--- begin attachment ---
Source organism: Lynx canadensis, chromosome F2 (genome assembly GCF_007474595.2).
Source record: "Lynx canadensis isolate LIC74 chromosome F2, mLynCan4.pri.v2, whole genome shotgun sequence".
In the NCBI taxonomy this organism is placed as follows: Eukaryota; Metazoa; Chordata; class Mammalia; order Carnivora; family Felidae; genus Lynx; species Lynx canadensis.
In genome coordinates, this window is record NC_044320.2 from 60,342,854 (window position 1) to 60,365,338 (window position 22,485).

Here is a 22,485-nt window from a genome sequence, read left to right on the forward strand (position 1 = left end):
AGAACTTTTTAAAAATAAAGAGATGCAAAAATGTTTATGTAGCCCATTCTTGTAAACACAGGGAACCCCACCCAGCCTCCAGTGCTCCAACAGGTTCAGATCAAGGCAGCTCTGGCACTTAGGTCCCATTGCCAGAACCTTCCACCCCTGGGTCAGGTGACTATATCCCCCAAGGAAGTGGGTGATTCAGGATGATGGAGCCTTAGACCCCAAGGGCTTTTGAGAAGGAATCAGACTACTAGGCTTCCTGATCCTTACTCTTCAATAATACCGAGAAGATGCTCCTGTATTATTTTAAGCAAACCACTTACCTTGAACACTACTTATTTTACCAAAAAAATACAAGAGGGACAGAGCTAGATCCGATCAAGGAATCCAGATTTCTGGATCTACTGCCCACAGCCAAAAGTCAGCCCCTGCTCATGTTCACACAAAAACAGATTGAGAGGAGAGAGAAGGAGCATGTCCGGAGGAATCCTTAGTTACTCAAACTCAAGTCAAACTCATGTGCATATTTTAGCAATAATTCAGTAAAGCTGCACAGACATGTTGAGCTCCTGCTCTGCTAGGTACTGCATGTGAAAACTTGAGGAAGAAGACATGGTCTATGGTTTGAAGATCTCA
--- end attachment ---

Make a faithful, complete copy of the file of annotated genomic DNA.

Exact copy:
Source organism: Lynx canadensis, chromosome F2 (genome assembly GCF_007474595.2).
Source record: "Lynx canadensis isolate LIC74 chromosome F2, mLynCan4.pri.v2, whole genome shotgun sequence".
In the NCBI taxonomy this organism is placed as follows: Eukaryota; Metazoa; Chordata; class Mammalia; order Carnivora; family Felidae; genus Lynx; species Lynx canadensis.
In genome coordinates, this window is record NC_044320.2 from 60,342,854 (window position 1) to 60,365,338 (window position 22,485).

Here is a 22,485-nt window from a genome sequence, read left to right on the forward strand (position 1 = left end):
AGAACTTTTTAAAAATAAAGAGATGCAAAAATGTTTATGTAGCCCATTCTTGTAAACACAGGGAACCCCACCCAGCCTCCAGTGCTCCAACAGGTTCAGATCAAGGCAGCTCTGGCACTTAGGTCCCATTGCCAGAACCTTCCACCCCTGGGTCAGGTGACTATATCCCCCAAGGAAGTGGGTGATTCAGGATGATGGAGCCTTAGACCCCAAGGGCTTTTGAGAAGGAATCAGACTACTAGGCTTCCTGATCCTTACTCTTCAATAATACCGAGAAGATGCTCCTGTATTATTTTAAGCAAACCACTTACCTTGAACACTACTTATTTTACCAAAAAAATACAAGAGGGACAGAGCTAGATCCGATCAAGGAATCCAGATTTCTGGATCTACTGCCCACAGCCAAAAGTCAGCCCCTGCTCATGTTCACACAAAAACAGATTGAGAGGAGAGAGAAGGAGCATGTCCGGAGGAATCCTTAGTTACTCAAACTCAAGTCAAACTCATGTGCATATTTTAGCAATAATTCAGTAAAGCTGCACAGACATGTTGAGCTCCTGCTCTGCTAGGTACTGCATGTGAAAACTTGAGGAAGAAGACATGGTCTATGGTTTGAAGATCTCA